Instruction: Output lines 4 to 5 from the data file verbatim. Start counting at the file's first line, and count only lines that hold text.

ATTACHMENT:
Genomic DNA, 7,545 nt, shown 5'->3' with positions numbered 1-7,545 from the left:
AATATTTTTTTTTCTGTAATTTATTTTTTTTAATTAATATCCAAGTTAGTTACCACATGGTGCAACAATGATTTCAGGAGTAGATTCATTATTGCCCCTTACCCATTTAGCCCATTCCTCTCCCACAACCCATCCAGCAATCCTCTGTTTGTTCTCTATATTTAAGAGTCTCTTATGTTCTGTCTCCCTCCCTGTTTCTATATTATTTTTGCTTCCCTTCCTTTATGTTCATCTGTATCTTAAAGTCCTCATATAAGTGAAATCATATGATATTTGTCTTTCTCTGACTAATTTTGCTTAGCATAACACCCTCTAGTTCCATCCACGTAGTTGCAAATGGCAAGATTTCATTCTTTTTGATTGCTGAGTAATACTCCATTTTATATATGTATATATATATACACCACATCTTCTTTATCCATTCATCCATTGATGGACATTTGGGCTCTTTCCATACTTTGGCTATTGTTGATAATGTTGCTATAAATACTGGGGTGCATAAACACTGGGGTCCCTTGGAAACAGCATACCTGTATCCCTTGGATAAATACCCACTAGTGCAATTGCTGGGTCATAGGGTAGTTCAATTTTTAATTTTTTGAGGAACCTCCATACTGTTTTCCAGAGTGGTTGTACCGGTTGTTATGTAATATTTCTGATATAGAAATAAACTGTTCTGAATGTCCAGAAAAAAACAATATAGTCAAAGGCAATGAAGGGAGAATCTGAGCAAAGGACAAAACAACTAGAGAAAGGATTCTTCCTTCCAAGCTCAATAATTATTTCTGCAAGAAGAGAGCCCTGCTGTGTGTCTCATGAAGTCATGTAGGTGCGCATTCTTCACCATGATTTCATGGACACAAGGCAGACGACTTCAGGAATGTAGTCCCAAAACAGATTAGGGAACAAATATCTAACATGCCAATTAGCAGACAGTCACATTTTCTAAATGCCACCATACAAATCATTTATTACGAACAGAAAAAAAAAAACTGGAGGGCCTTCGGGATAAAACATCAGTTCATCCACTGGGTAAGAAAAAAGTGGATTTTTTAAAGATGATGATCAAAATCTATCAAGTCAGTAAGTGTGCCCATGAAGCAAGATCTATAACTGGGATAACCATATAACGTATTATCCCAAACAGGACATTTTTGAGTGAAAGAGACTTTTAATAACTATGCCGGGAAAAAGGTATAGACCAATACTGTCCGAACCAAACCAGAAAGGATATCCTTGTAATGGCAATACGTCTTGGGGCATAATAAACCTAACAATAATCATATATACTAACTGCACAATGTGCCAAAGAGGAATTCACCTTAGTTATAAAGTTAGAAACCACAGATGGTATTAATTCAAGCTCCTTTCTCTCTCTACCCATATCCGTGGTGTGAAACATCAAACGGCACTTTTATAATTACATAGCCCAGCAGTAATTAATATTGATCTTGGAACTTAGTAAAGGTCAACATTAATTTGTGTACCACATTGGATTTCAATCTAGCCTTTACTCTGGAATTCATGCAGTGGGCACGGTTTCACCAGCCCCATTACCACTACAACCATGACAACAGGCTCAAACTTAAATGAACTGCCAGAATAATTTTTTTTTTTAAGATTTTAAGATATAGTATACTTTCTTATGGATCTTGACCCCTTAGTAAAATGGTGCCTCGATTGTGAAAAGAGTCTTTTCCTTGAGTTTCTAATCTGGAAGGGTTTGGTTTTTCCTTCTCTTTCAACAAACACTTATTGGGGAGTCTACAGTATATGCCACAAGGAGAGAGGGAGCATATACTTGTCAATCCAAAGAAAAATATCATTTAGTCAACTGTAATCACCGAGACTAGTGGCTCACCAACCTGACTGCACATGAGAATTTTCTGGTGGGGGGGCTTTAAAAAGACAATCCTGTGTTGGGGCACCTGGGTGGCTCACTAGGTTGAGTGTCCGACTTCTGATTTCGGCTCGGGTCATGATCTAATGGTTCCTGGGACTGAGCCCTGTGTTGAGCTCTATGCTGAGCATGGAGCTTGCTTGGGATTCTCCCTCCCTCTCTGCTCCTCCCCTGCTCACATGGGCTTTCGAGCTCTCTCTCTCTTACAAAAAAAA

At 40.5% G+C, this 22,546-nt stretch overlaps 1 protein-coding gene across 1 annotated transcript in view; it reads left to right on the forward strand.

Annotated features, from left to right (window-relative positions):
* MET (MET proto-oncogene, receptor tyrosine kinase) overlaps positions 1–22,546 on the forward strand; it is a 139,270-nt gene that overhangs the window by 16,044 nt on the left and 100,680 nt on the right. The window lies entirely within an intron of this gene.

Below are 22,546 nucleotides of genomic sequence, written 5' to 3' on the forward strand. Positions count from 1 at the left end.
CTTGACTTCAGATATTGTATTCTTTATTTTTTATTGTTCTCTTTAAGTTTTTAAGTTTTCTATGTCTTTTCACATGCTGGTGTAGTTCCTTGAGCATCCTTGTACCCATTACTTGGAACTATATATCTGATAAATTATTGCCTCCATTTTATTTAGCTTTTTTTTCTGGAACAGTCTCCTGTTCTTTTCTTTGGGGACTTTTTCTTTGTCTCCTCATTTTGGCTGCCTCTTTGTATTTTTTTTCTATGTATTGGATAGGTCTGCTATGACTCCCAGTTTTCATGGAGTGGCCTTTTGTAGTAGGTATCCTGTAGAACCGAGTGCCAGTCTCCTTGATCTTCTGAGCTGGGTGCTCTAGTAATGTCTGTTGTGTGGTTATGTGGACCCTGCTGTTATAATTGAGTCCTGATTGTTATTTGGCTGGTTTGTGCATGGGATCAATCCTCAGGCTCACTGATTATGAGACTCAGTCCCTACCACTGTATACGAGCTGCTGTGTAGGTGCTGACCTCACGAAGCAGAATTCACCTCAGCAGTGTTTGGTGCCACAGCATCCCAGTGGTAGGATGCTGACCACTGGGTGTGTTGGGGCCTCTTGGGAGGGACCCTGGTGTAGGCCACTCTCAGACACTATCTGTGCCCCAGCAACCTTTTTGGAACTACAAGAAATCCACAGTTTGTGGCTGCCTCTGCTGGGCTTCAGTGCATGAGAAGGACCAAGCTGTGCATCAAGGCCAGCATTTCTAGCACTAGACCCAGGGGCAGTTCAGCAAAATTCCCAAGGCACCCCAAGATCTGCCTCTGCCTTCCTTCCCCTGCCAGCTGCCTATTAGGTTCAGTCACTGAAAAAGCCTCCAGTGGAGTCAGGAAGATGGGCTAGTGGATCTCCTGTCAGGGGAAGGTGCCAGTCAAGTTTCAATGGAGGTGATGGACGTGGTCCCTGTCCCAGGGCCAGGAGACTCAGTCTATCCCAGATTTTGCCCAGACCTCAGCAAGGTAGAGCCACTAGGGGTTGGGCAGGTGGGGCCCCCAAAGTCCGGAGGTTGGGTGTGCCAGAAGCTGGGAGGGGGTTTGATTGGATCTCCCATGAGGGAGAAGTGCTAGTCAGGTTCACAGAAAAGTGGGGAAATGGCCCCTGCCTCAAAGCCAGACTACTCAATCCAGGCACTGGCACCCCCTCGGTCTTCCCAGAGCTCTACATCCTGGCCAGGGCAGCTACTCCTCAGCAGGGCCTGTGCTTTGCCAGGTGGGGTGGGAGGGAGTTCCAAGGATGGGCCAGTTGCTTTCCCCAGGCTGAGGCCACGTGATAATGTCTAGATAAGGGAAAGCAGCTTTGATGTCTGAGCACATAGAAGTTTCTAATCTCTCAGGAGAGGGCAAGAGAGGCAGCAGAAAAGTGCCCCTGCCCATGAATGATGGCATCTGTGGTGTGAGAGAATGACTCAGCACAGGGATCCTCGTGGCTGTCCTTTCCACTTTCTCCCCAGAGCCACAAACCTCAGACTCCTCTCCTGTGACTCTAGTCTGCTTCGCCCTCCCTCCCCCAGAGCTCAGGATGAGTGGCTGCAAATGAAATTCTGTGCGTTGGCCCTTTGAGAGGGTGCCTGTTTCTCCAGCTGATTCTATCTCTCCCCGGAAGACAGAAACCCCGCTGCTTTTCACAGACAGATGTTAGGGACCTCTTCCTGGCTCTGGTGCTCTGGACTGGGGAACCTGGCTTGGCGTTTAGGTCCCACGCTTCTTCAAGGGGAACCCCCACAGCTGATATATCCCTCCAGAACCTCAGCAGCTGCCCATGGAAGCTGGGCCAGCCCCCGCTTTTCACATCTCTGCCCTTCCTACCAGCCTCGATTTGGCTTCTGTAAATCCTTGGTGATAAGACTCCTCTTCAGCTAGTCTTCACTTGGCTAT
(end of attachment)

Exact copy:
Annotated features, from left to right (window-relative positions):
* MET (MET proto-oncogene, receptor tyrosine kinase) overlaps positions 1–22,546 on the forward strand; it is a 139,270-nt gene that overhangs the window by 16,044 nt on the left and 100,680 nt on the right. The window lies entirely within an intron of this gene.